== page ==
TUALATIN, Ore. — While most of the Trail Blazers participated in a light day of practice on Tuesday, Nolan Smith and Will Barton both had an assignment in Reno, Nevada, and LaMarcus Aldridge took a visit to a doctor’s office.
Aldridge, who has been called the most “consistent” Blazer this season by head coach Terry Stotts, had X-rays taken on his right wrist. The results were negative but confirmed a sprain, according to the team’s communications department.
After the diagnosis, Aldridge, who did not participate in practice Tuesday afternoon, has been listed as probable for the Blazers’ Thursday night game against the defending NBA champion Miami Heat.
“It was bothering him,” Stotts said of Aldridge’s wrist.
Through 32 games, Aldridge has endured many ailments, from his back to his left ankle. As serious as they seemed, those injuries only caused him to miss one game each. This current setback, however, predates the others and yet lingers to test Aldridge’s pain threshold.
On Nov. 12 in a loss against the Atlanta Hawks, Aldridge strained his shooting wrist by overextending it on a fall to the court. Although he finished with one of his worst scoring performances of the season (4 for 13 from the field, 14 points), he played more than 36 minutes the following night in Sacramento (5 of 14, 19 points).
A day after the Sacramento game, Aldridge reported some improvement with his wrist: “It’s better. It’s a little tender still but it’s definitely better than what it was (on Nov. 13).”
Now nearly two months later, the persistence of pain has not subsided as first expected.
“It’s kinda been bothering him off and on since then,” Stotts said.
In spite of the lingering sprain on his shooting hand, Aldridge has averaged 20.6 points and is shooting 46.9 percent from the field. Aldridge also ranks third on the team with 80 assists and has recorded 8.4 rebounds a game — the second-highest of his career.
“I think L.A. has been our most consistent player at both ends of the floor,” Stotts said after a 125-119 overtime win Monday over the Orlando Magic. “Defensively, he doesn’t make very many mistakes. He knows the coverages that we’re in. He helps defensively. He rebounds. His rebounds — he’s getting rebounds when he’s playing alongside a guy who’s averaging double figure rebounding (and) he’s still getting his rebounds.”
Smith, Barton get a chance in D-League
Smith and Barton continued their assignment with the Blazers’ NBA Development League affiliate, playing in the Idaho Stampede’s 110-100 loss Tuesday to the Canton Charge.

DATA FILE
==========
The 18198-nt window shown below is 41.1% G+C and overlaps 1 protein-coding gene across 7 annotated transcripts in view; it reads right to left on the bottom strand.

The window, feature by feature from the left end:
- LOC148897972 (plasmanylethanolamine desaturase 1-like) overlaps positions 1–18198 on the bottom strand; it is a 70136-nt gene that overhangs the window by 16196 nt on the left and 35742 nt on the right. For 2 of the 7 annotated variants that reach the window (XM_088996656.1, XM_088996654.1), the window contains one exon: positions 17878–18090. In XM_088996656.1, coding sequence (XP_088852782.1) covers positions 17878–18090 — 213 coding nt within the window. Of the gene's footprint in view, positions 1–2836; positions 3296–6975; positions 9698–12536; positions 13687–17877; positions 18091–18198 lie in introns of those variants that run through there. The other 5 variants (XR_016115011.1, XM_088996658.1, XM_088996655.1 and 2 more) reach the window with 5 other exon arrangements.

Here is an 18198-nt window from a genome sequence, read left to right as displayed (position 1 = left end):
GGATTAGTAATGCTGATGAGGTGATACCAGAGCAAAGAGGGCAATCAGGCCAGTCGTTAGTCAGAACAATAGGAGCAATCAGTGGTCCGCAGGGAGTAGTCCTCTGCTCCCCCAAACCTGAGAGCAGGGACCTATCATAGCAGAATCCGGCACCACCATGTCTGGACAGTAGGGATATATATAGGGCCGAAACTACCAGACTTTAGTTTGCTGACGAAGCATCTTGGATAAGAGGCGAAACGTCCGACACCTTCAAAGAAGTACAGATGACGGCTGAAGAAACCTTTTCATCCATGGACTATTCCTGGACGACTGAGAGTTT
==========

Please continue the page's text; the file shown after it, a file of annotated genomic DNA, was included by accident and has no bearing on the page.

Smith, a 2011 first-round draft pick by the Blazers, has made the most of his D-League days. In two games as the starting Stampede point guard, he has played with a green-light mentality that he has not shown in Portland, taking 44 shots from the field.
To put that in perspective: Smith has attempted just 55 shots in his 18 appearances with the Blazers this year.
On Tuesday, Smith showed aggressiveness in attacking the rim, where he took 11 of his 18 shots, and finished with 17 points. He also chipped in eight rebounds.
Barton, a rookie who has played in two prior Stampede games before the Reno showcase, started at small forward and scored 14 points (4-for-12 shooting).
Stotts said the players would be available for Thursday’s Blazers game.
Glickman nominated for Hall of Fame
Harry Glickman, founder of the Trail Blazers organization, has been named to the 2013 class of nominees for the Naismith Memorial Basketball Hall of Fame.
In addition to Tuesday’s announcement, Glickman has been nominated for the highest award outside of enshrinement, the John W. Bunn Lifetime Achievement Award.
Glickman led the charge to bring professional basketball to Portland. In 1970, he founded the franchise, then served in various front-office roles through the Blazers’ first 24 years. In its seventh season, Portland won the NBA championship.
Before retiring as team president in 1994, Glickman led the organization’s business operations as the team sold out 814 consecutive games, an all-time professional sports record.
The Blazers have seven players and two coaches in the Hall of Fame, as well as former longtime play-by-play announcer Bill Schonely, who was honored with the Curt Gowdy Media Award in 2012.